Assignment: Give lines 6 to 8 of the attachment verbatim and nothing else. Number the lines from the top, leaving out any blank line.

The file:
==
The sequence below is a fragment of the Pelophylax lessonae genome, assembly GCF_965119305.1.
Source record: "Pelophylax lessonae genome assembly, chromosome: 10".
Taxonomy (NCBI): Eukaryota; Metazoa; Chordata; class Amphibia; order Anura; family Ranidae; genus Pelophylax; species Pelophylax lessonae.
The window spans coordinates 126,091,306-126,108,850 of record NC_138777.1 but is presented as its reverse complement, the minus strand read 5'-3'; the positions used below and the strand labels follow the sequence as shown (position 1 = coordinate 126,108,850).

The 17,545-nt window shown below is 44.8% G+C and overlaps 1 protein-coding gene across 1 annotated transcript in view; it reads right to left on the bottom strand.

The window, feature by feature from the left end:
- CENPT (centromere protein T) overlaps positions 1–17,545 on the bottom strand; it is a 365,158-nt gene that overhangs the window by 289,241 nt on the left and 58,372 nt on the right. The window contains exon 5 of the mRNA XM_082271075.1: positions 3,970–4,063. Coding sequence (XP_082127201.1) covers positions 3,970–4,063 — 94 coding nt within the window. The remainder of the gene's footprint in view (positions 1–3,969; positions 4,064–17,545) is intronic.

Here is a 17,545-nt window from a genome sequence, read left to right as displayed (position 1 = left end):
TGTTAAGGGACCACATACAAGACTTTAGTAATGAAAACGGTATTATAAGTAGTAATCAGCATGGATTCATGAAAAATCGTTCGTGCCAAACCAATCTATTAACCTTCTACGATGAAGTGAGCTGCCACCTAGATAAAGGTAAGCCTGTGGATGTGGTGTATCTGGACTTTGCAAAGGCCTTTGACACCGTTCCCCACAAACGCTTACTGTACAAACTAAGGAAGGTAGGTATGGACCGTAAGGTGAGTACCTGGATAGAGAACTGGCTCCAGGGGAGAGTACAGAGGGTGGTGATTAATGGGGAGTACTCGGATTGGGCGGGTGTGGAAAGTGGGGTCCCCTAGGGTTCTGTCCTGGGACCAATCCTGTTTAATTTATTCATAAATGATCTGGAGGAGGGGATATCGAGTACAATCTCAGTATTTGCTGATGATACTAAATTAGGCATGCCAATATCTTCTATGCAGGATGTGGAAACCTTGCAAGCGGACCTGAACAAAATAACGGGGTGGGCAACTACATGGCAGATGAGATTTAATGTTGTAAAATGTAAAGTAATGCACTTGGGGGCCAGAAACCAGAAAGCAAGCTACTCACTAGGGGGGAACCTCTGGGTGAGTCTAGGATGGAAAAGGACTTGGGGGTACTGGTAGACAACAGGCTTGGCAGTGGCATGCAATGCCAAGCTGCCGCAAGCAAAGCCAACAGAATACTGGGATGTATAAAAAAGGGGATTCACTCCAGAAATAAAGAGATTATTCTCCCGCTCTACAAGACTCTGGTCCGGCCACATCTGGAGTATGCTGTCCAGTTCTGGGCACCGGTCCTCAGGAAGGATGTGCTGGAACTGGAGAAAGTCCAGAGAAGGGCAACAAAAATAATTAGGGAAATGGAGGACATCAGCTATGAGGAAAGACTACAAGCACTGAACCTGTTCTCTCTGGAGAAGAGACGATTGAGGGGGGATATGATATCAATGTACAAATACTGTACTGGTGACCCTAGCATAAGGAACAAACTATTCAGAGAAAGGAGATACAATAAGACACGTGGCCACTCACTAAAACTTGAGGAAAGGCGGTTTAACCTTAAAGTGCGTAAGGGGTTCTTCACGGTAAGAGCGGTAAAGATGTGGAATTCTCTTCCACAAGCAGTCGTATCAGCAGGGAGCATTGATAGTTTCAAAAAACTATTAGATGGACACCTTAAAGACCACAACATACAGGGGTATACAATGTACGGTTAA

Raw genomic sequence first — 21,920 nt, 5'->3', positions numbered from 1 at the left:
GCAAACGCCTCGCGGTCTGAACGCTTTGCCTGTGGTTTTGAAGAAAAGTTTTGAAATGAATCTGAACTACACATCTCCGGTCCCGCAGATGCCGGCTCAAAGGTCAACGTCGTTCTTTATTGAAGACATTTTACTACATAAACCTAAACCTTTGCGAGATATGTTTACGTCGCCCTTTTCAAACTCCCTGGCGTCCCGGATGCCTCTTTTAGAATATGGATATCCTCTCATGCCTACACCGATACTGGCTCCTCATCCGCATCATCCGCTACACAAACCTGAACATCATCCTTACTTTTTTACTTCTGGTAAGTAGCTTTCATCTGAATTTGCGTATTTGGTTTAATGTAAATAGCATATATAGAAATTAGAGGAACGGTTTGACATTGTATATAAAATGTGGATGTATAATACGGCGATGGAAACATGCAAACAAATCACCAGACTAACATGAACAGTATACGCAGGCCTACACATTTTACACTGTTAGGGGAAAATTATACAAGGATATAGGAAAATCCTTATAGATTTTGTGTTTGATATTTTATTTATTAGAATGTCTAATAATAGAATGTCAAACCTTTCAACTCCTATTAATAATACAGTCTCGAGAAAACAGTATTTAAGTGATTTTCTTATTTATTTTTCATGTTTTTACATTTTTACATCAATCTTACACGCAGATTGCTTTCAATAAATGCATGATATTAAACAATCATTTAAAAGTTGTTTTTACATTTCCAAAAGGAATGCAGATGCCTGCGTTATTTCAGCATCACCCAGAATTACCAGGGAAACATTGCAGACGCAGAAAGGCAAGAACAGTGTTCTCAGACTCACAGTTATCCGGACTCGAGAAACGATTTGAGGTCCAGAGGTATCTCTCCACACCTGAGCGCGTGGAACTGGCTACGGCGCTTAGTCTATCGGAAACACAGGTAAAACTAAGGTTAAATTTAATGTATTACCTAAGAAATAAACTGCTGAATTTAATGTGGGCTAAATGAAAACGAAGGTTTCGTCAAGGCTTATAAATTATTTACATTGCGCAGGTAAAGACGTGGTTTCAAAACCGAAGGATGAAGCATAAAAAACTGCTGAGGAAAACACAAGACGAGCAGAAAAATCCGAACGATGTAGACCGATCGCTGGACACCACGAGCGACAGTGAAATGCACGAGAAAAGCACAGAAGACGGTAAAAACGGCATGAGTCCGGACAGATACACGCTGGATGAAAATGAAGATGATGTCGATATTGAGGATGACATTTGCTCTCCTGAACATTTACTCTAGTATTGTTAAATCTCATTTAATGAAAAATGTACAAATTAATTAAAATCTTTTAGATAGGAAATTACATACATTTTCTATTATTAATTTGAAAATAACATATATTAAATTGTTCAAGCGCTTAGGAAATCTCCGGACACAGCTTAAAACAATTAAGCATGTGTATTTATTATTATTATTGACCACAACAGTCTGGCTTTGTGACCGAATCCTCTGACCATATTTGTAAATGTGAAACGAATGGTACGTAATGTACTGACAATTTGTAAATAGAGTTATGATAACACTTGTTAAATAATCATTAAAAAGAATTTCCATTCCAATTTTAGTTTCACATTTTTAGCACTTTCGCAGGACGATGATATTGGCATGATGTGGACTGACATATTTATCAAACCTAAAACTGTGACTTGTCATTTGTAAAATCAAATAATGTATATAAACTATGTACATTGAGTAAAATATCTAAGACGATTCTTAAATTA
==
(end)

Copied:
The window, feature by feature from the left end:
- CENPT (centromere protein T) overlaps positions 1–17,545 on the bottom strand; it is a 365,158-nt gene that overhangs the window by 289,241 nt on the left and 58,372 nt on the right. The window contains exon 5 of the mRNA XM_082271075.1: positions 3,970–4,063. Coding sequence (XP_082127201.1) covers positions 3,970–4,063 — 94 coding nt within the window. The remainder of the gene's footprint in view (positions 1–3,969; positions 4,064–17,545) is intronic.

Here is a 17,545-nt window from a genome sequence, read left to right as displayed (position 1 = left end):